Door to Door Sales

May 05, 2014


Products frequently misrepresented by door-to-door salespeople include home improvements such as siding and storm windows, funeral service con- tracts, living trusts, books, and magazines. There are some specific legal definitions of door-to-door sales that determine what is covered by the law and what is not. A door-to-door sale takes place when- ever a consumer purchases goods or services for more than $25 payable in cash or installments, at a place other than the merchant's place of business (including at the consumer's home.)

The door-to-door sales laws do not apply to certain transactions, such as:

  • Sales of insurance and farm equipment.
  • Real estate purchases under $100 repitition.
    • A sale of real property where an attorney or bro- ker assists in the transaction.
    • Sales made pursuant to prior negotiations at the merchant's business establishment, where the sale is the result of those negotiations.
    • Sales conducted entirely by mail or telephone, with no other contact between the buyer and seller.



Be suspicious of anyone who tries to sell by playing on your emotions. For example, some sellers will suggest you are shirking your responsibilities to your family if you don't buy their product.

Be suspicious of salespeople who tell you they are selling their service or product at the lowest price or tell you that their competitors do poor quality work.

Be suspicious of salespeople who say they have done other work in your city or neighborhood, but refuse to give you the names of some past customers.

Ask yourself how you will get your money back if the salesperson doesn't deliver or if the product is defective. If you buy from a reputable local business, you can always take the product back. If you buy from a fly-by-night seller, chances are you'll never see him or her again.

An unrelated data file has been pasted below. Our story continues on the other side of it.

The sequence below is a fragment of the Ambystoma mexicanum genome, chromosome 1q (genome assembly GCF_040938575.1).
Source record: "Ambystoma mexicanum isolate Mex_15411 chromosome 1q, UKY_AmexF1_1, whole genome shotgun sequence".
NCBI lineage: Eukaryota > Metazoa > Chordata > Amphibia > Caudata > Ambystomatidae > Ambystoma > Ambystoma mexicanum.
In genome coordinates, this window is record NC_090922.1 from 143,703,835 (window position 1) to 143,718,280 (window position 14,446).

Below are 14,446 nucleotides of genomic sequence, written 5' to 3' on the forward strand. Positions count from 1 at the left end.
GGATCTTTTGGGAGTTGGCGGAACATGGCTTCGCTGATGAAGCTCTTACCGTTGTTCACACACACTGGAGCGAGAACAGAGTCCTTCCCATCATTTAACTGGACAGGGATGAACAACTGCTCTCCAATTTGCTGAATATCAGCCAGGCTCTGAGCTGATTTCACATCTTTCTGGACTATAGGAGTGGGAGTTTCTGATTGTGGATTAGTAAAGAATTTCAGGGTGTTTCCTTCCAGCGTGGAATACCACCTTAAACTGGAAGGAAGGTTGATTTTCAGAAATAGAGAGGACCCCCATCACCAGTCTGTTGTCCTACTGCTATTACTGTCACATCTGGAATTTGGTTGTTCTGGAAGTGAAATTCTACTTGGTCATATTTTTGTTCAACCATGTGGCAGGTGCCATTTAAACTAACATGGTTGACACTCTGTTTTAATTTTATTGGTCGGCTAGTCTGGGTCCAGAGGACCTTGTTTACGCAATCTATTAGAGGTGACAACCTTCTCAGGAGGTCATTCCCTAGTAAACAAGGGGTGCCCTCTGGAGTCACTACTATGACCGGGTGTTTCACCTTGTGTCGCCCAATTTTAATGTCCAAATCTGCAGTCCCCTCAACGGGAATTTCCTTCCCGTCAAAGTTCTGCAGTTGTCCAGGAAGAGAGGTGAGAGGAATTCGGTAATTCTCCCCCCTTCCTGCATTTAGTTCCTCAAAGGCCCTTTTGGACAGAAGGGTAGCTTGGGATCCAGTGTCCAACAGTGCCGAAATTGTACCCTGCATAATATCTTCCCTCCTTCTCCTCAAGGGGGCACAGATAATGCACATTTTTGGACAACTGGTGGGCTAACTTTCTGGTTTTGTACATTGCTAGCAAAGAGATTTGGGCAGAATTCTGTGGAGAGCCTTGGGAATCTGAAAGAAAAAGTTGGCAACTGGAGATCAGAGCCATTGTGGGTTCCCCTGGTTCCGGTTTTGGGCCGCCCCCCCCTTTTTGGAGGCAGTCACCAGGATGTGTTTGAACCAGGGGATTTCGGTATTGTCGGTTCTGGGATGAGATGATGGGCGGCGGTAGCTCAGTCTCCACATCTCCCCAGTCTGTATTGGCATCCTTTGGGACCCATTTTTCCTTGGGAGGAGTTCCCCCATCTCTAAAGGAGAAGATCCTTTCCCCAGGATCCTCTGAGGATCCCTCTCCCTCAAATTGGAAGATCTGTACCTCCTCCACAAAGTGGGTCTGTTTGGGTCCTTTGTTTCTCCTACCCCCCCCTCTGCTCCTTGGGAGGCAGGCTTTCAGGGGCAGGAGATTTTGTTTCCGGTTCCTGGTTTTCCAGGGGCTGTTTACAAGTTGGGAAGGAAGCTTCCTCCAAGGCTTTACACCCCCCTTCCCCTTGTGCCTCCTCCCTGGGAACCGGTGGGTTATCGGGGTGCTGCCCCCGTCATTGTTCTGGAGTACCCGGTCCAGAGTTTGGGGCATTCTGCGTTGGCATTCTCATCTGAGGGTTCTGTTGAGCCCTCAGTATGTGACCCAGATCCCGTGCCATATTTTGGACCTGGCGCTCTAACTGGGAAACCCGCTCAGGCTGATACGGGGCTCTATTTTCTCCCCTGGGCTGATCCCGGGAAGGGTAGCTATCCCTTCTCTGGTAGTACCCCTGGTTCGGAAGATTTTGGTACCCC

Under Texas law the door-to-door seller must do the following:

  • Advise you orally and in writing of your 3 day right to cancel.
  • Give you a contract or receipt stating the date of the sale, the name and address of the merchant, and a statement to you of your right to cancel the contract which includes the address where you send your cancellation notice. The contract  or receipt and the notice of your right to cancel must be in the same language as that principally used in the sales presentation. For example, if you and the salesperson spoke in Spanish during the sale, the contract also must be in Spanish.


If the salesperson provided you with the right forms, to cancel the sale you may simply sign the one titled "notice of cancellation," date it, and mail it back to the seller. To obtain a full refund, you must do this before midnight of the third business day after the sale. Keep a copy of the form.

If the salesperson did not provide a cancellation form, you may still cancel your contract. But remember, you must cancel in writing. Be sure to keep a copy of the contract and your letter notifying the seller of the cancellation. Of course, the sooner you do this, the better.


  • After you cancel, the seller has ten business days to refund your money, return any note you may have signed concerning the sale, and return any trade-in items.
  • The seller of the goods must notify you within twenty days whether he or she intends to retrieve the goods or abandon them. He or she may not require you to mail or ship the goods back.
  • If the seller fails to notify you of his or her intention to repossess the goods within twenty days after cancellation, you may not be forced to return the goods at a later date. You are not obligated to return goods to the seller until you have recovered either your money or your note.

The seller must restore your property to its original condition if any "improvements" were made to it, and you want it restored.


Don't be pushed into signing a contract or giving your money to a salesperson unless you're sure you want the product. Take time to think about it. You should always do some comparison shopping. Remember, any time you get a "once in a lifetime" offer, you should be suspicious.

You must receive a "Notice of Cancellation" under Texas law. You always have three days to cancel the contract, regard- less of whether you have received any goods or services. Keep your receipt or contract and a copy of your cancellation notice. You may need them if you seek legal help. You should mail your notice by certified mail to prove you complied with the law.